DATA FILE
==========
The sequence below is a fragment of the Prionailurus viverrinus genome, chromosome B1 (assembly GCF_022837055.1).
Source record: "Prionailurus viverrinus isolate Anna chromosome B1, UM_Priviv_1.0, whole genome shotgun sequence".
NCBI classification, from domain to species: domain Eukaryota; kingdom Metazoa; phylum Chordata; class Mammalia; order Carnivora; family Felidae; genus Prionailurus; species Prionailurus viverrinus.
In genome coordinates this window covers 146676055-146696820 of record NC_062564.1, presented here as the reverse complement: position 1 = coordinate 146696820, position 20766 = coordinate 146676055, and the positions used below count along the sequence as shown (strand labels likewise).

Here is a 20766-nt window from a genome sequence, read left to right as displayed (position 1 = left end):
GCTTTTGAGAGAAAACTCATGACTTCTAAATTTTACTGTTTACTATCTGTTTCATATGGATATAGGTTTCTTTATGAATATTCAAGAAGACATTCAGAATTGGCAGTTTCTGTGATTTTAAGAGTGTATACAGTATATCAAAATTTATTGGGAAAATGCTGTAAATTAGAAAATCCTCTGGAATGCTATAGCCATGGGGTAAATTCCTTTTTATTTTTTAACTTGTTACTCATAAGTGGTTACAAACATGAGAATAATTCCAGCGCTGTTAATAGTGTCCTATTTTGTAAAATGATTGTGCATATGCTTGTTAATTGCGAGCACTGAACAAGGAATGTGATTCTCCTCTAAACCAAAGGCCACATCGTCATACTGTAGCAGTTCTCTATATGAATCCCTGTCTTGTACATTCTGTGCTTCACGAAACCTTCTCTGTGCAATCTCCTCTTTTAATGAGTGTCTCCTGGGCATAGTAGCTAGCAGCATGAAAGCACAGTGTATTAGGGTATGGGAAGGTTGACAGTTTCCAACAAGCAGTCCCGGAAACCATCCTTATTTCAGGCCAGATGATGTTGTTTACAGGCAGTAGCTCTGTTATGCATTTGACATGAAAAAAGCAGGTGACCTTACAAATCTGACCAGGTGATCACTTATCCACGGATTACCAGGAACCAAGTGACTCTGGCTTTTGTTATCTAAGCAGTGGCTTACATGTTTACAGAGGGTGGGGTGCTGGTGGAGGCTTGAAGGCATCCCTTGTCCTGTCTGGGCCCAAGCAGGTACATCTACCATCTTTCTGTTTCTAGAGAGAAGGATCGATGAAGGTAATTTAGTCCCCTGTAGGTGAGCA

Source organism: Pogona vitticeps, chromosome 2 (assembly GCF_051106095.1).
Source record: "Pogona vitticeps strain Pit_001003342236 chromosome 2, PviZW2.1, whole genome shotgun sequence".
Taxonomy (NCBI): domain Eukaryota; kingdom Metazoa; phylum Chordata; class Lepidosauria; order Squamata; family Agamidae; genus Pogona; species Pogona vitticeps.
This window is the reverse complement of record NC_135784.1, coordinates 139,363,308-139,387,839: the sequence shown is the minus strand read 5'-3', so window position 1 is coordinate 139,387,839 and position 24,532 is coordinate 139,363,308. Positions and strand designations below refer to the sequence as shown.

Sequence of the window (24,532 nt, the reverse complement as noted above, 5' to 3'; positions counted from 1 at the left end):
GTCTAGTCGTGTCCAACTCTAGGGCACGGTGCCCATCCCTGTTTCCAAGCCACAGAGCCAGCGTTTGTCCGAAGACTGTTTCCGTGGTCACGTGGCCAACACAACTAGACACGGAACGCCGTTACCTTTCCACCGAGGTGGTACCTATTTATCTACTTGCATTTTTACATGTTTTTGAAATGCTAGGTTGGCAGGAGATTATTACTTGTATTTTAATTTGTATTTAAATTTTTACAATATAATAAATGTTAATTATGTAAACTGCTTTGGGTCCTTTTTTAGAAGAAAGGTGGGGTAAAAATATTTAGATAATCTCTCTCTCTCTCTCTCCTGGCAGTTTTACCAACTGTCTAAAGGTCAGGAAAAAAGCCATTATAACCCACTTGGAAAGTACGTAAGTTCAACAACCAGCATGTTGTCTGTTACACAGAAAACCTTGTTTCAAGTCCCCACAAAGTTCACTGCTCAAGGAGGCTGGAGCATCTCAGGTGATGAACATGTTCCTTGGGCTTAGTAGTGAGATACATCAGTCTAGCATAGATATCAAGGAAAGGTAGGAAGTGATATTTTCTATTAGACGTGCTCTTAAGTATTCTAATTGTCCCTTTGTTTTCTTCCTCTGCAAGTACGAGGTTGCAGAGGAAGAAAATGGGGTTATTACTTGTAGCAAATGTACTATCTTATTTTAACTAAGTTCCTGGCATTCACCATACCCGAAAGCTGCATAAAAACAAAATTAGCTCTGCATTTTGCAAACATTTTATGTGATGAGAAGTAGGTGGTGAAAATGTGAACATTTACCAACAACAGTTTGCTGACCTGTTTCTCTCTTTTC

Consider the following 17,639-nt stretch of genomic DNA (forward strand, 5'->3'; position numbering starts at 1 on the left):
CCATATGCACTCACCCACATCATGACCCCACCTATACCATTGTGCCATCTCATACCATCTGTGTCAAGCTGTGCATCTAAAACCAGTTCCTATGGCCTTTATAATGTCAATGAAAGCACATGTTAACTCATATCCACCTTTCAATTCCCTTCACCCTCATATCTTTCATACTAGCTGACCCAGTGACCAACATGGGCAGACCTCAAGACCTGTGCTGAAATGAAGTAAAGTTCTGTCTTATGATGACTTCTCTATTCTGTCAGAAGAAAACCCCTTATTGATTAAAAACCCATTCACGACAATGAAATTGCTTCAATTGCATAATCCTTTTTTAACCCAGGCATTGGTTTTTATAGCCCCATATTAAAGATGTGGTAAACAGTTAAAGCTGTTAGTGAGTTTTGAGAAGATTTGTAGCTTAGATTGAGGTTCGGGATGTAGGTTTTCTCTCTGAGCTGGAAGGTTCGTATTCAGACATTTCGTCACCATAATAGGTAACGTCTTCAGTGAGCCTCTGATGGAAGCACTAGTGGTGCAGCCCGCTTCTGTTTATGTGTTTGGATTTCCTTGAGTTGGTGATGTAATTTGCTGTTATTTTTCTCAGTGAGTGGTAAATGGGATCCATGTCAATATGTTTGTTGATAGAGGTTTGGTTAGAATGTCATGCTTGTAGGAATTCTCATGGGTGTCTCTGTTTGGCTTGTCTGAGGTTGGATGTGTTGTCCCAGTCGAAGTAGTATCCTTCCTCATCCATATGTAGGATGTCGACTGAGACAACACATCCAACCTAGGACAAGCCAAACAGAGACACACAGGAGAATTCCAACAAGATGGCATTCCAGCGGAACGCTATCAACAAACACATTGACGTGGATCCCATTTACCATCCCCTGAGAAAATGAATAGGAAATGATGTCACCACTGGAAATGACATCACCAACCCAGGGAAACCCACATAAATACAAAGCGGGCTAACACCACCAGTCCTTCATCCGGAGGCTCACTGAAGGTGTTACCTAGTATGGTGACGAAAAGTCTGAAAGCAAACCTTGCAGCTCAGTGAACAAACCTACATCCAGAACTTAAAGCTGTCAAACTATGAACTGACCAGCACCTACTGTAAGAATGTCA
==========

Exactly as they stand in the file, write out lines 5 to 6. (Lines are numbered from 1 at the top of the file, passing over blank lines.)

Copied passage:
Here is a 20766-nt window from a genome sequence, read left to right as displayed (position 1 = left end):
GCTTTTGAGAGAAAACTCATGACTTCTAAATTTTACTGTTTACTATCTGTTTCATATGGATATAGGTTTCTTTATGAATATTCAAGAAGACATTCAGAATTGGCAGTTTCTGTGATTTTAAGAGTGTATACAGTATATCAAAATTTATTGGGAAAATGCTGTAAATTAGAAAATCCTCTGGAATGCTATAGCCATGGGGTAAATTCCTTTTTATTTTTTAACTTGTTACTCATAAGTGGTTACAAACATGAGAATAATTCCAGCGCTGTTAATAGTGTCCTATTTTGTAAAATGATTGTGCATATGCTTGTTAATTGCGAGCACTGAACAAGGAATGTGATTCTCCTCTAAACCAAAGGCCACATCGTCATACTGTAGCAGTTCTCTATATGAATCCCTGTCTTGTACATTCTGTGCTTCACGAAACCTTCTCTGTGCAATCTCCTCTTTTAATGAGTGTCTCCTGGGCATAGTAGCTAGCAGCATGAAAGCACAGTGTATTAGGGTATGGGAAGGTTGACAGTTTCCAACAAGCAGTCCCGGAAACCATCCTTATTTCAGGCCAGATGATGTTGTTTACAGGCAGTAGCTCTGTTATGCATTTGACATGAAAAAAGCAGGTGACCTTACAAATCTGACCAGGTGATCACTTATCCACGGATTACCAGGAACCAAGTGACTCTGGCTTTTGTTATCTAAGCAGTGGCTTACATGTTTACAGAGGGTGGGGTGCTGGTGGAGGCTTGAAGGCATCCCTTGTCCTGTCTGGGCCCAAGCAGGTACATCTACCATCTTTCTGTTTCTAGAGAGAAGGATCGATGAAGGTAATTTAGTCCCCTGTAGGTGAGCA